Without a doubt, the pandemic has changed the way we spend money.
“Consumers abandoned entrenched shopping habits and kicked e-commerce into hyperdrive,” according to a McKinsey & Company analysis.
Americans are spending more on clothing, travel and experiences, the report also says, and are now conditioned “to believe they can get what they want, when they want it.”
But this also makes shoppers more susceptible to impulse buying.
Another recent one report by online lender SoFi found that 56% of consumers said more than half of their online purchases are spontaneous, largely driven by post-Covid changing habits and the rise of buy now, pay then, which has increased in popularity along with the general increase. in online shopping.
Various studies show that BNPL has played a role encouraging consumers to spend more than they can afford on impulse purchases.
According to a LendingTree report, nearly half of buyers said they wouldn’t have made the same purchase if they didn’t have the option of financing.
Sites like TikTok, Instagram and Facebook are also fueling impulse buying.
quick online shopping
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About half of social media users have made a purchase driven by something they saw in their feed, Newly found Bankrate. In SoFi’s survey, up to three-quarters of consumers said they bought something they saw on social media.
It’s no longer just about the appeal of celebrities like the Kardashians – seeing influencers and even friends, posting at restaurants, on vacation or shopping creates a ‘keeping up with the Jones’ mentality that’s hard to hold out.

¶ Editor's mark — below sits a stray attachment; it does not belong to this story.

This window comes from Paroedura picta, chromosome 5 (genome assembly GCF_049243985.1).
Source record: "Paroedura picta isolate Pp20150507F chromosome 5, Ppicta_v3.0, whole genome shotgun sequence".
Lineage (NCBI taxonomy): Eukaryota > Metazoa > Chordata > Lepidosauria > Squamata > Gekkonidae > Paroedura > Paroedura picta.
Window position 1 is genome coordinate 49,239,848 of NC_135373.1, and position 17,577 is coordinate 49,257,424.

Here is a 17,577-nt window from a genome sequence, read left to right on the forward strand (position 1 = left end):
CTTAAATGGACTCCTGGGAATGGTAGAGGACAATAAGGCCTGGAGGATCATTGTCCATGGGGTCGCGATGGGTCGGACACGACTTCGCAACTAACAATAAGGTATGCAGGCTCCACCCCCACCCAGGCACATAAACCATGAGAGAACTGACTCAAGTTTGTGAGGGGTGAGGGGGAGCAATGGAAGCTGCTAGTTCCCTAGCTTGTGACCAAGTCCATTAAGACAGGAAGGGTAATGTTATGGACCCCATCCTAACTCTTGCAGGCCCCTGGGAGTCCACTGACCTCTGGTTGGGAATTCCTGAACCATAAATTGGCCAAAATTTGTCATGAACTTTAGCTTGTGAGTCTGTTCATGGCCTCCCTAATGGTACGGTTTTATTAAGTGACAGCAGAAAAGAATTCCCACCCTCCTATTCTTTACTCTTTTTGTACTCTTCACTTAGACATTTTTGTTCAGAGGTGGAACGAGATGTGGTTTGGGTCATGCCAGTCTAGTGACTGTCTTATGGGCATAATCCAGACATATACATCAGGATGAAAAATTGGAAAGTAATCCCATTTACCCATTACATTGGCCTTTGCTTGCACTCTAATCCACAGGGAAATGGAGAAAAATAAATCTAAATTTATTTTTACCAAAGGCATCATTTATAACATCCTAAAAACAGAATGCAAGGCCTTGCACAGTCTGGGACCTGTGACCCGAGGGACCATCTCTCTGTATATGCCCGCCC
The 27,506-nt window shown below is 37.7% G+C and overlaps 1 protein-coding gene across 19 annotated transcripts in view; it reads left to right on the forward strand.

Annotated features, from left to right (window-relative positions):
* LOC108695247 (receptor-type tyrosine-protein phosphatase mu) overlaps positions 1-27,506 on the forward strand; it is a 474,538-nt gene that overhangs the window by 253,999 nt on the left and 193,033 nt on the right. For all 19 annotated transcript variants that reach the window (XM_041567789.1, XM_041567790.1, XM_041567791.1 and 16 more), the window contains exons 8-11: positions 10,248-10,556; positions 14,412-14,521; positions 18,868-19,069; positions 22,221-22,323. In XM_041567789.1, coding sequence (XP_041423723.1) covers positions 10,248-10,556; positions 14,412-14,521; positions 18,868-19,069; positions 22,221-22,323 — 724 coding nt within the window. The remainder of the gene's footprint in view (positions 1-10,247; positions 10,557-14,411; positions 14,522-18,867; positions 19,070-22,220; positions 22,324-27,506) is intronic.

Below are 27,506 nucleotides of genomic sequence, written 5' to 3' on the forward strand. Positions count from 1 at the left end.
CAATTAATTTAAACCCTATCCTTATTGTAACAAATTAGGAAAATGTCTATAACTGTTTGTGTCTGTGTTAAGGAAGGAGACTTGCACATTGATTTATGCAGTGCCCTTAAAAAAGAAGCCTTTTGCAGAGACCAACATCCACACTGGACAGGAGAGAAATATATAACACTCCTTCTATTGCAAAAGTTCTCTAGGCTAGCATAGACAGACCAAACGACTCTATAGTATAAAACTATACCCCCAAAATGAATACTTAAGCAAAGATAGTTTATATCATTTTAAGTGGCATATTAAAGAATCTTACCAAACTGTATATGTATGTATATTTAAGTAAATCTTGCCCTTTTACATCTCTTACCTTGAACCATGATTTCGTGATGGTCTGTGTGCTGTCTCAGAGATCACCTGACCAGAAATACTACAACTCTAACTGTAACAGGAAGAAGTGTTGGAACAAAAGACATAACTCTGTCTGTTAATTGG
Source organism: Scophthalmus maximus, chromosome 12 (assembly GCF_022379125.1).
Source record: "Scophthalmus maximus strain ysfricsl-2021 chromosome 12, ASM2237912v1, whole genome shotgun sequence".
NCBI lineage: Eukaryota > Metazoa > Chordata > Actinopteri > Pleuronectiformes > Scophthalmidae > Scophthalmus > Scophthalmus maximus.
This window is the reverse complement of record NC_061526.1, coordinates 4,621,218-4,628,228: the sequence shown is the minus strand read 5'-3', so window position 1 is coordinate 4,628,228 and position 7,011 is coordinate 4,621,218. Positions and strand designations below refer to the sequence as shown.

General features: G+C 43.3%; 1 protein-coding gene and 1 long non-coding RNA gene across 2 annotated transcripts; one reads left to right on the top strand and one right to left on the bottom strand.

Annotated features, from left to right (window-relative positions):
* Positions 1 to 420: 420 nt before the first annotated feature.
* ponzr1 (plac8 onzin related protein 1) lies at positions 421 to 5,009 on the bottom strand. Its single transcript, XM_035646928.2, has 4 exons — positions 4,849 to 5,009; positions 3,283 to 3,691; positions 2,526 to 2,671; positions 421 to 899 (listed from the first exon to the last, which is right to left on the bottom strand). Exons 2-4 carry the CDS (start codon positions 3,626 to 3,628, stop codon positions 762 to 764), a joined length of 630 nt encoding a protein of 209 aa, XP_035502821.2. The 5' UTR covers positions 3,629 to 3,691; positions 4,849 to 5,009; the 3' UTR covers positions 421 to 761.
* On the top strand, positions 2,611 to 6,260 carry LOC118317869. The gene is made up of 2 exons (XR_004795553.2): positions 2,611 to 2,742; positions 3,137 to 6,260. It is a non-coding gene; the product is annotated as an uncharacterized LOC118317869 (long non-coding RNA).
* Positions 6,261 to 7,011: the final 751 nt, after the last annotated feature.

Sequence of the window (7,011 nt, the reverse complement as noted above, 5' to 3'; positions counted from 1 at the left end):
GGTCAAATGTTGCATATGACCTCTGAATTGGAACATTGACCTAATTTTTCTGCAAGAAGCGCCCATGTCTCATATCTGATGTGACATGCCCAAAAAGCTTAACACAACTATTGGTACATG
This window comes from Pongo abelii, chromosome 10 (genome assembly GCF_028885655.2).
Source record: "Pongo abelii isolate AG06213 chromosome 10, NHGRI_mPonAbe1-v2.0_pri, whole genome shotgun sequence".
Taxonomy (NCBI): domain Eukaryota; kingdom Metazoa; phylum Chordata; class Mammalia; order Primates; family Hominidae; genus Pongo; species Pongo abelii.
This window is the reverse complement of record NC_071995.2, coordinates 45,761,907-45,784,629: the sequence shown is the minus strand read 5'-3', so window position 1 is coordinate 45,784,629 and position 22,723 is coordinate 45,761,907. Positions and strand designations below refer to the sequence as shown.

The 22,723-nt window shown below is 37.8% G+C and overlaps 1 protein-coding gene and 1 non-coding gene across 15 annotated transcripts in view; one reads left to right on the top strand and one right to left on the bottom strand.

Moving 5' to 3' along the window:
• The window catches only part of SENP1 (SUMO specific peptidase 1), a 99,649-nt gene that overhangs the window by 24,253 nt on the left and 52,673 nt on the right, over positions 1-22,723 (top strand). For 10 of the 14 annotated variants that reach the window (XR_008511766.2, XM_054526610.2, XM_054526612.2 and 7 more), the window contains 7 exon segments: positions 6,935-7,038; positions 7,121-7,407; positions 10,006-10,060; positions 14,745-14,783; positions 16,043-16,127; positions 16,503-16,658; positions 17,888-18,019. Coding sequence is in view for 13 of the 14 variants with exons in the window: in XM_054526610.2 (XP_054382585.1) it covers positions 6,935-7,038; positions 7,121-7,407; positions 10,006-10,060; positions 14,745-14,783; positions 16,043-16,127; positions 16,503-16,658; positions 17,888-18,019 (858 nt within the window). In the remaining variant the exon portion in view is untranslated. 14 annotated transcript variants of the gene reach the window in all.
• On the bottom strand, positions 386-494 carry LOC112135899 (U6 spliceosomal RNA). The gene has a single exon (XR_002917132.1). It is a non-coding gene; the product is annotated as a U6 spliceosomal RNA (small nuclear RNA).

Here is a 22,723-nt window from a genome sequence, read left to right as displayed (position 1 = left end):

Nearly 40 percent of young adults said they spend more money on experiences than on necessities like paying bills, in part because they want to share it on social media, according to a separate Credit Karma report.
Two friends in cotton candy taking pictures against the ferris wheel
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The increase in spending through social media platforms has also led to an increase in shopping although it is not completely sober.
With more consumers online around the clock, more than half of adults, or 53 percent, admit to shopping while intoxicated, SoFi said.
Most popular post-cocktail purchase: Clothing, based on social media posts about boozy online shopping. Amazon was by far the most mentioned retailer.
Buyer’s remorse is not new. However, under these conditions, it is more widespread than ever.
According to DebtHammer.org survey.
According to Bankrate’s report, 64% of shoppers said they have regretted at least one purchase made because of social media.
And when it comes to binge shopping, 65% of respondents said they forgot to order an item until it arrived at the door, according to SoFi.
Meanwhile, total credit card debt has climbed back to $890 billion, just ahead of a record high in 2019. Allen Amadin, president and CEO of American Consumer Credit Counseling, offers these tips for curbing spending and pay the debt